In the face of global food security

IMG_2414I am often asked about what I do–what I research. And my response is different each time. This is partly to tailor the subject so that it is relevant for the audience. But, the larger reason that my response varies is because of the complexity of what I do. I find it difficult to pare it down to a sound byte. And frankly, it’s a shame because it is the complexity that matters. The issue of urban agriculture is about food, but it’s also about sustainable livelihoods, it’s about rural to urban migration, it’s about endeavoring to create sustainable cities, it’s about prioritizing development, it’s about policies that protect the environment and enable economic viability–it reaches across from the micro to the macro scale, and across all sectors and levels of society. And it originates in the lived reality of farmers and their families.


The oft cited, and I believe the best, definition of urban agriculture was published by Luc Mougeot that urban agriculture “is an industry located within (intra-urban) or on the fringe (peri-urban) of a town, a city or a metropolis, which grows or raises, processes and distributes a diversity of food and non-food products, (re-)using largely human and material resources, products and services found in and around that urban area, and in turn supplying human and material resources, products and services largely to that urban area” (2000, p. 10). The full citation: Mougeot, L.J.A. 2000. Urban agriculture: Definiton, presence, potentials and risks. In Growing cities, growing food: Urban agriculture on the policy agenda, ed. N. Bakker, M. Dubbeling, S. Gündel, U. Sabel-Koschella, and H. de Zeeuw, 1-42. Feldafing, Germany: German Foundation for International Development.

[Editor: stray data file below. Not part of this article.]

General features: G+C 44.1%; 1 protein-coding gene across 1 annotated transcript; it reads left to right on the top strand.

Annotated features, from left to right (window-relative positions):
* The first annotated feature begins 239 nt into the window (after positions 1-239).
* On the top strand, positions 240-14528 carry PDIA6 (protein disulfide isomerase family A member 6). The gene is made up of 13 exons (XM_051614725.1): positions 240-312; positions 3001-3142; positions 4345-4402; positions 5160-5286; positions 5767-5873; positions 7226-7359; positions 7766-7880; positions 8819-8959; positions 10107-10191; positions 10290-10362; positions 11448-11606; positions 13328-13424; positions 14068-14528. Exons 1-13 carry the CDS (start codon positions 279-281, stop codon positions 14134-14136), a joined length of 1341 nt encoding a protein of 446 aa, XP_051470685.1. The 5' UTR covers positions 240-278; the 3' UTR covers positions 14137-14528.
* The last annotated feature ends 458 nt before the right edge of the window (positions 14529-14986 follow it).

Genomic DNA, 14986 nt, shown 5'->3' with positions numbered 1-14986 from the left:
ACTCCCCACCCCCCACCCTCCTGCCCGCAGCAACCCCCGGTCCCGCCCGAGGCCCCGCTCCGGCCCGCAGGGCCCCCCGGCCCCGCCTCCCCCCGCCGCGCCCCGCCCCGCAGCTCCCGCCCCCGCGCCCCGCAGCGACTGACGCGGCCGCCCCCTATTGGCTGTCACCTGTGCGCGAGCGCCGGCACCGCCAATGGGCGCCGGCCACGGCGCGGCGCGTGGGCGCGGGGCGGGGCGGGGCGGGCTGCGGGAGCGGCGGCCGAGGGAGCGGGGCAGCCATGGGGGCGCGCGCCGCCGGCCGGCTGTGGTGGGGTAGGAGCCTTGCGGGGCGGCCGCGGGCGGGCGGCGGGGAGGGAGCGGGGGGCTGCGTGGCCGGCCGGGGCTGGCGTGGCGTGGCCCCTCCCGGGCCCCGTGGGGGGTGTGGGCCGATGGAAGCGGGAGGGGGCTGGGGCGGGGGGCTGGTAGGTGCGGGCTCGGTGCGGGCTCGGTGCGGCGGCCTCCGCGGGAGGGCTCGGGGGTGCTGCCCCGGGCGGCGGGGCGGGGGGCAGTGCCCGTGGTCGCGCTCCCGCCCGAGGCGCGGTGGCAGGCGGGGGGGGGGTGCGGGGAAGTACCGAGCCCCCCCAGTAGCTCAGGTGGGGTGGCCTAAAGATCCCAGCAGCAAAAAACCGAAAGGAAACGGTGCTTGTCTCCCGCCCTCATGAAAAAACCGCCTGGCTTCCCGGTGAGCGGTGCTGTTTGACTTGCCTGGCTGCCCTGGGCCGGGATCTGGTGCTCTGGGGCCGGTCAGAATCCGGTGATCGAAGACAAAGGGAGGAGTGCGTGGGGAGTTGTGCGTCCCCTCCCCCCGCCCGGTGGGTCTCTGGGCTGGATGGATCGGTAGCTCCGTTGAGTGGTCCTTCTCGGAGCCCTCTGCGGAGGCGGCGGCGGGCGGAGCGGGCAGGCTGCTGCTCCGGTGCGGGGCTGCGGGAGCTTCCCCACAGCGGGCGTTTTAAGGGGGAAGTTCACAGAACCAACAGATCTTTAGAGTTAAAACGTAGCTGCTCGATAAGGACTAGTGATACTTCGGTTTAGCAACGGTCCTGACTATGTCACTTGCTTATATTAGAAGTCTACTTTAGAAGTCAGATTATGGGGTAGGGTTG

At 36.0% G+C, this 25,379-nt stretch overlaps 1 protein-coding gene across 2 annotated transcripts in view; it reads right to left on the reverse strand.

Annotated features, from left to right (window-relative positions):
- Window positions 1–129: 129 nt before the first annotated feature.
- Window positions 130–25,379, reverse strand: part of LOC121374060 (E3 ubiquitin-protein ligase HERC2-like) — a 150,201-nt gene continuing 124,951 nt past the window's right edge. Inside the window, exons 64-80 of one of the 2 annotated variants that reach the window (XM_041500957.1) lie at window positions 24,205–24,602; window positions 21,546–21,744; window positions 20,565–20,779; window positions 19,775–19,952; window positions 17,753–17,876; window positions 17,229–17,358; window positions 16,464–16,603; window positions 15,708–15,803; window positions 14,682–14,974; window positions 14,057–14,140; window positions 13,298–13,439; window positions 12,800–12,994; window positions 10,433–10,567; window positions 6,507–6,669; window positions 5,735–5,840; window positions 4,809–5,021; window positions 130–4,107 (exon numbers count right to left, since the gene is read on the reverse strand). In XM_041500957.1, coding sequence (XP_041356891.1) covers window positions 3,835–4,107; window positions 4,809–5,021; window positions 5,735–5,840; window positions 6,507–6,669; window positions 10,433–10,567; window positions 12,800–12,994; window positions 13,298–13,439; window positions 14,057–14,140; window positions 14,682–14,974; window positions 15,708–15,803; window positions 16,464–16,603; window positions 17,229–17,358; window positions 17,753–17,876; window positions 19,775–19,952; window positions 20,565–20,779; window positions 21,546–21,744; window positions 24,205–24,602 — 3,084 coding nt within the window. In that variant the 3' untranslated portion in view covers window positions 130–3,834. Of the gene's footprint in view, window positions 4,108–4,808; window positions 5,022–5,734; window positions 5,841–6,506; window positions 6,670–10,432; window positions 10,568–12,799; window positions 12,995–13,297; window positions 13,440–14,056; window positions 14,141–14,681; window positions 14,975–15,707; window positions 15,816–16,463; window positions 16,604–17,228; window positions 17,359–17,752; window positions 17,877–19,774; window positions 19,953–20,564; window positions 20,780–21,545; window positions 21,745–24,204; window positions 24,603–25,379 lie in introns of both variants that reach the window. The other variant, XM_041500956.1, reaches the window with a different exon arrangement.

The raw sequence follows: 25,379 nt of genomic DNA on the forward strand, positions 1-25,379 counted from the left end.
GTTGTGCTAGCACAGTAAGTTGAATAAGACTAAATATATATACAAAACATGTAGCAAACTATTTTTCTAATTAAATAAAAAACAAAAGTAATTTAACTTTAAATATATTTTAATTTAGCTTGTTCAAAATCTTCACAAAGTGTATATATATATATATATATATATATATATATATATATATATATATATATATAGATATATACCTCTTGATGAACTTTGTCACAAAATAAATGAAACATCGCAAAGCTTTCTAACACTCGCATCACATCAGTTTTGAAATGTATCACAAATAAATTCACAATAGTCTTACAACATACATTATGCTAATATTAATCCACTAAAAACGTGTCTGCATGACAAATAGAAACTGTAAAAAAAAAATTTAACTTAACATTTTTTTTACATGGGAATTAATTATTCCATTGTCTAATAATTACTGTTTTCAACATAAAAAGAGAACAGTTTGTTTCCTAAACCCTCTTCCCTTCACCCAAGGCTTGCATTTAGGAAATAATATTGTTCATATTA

p1000927_15890386318_oThe key is that urban agriculture is about food, but it’s about food embedded in household activities, communities, infrastructures, policies, the environment, and society. The last, society, is something that often goes overlooked or may be considered irrelevant or tangential to the real problems facing urban agriculture as a sustainable system. But it is society that deems it relevant. It is society that creates a market, that places value on “the farmer,” that enables urban agriculture to be embedded rather than in conflict with the urban system.

The urban farmers in Delhi are a unique case, in that few megacities–even in the developing world–still have such vast floodplain land available for farming in the physical center of the city. But, I would argue that their case is an important one that illustrates and can help us understand the many faces and challenges of farming in the city. I am frequently contacted by others with questions. I want this blog to be useful for those conducting research, working on the ground, creating policy, etc. Please comment on what you are interested in and I will blog!


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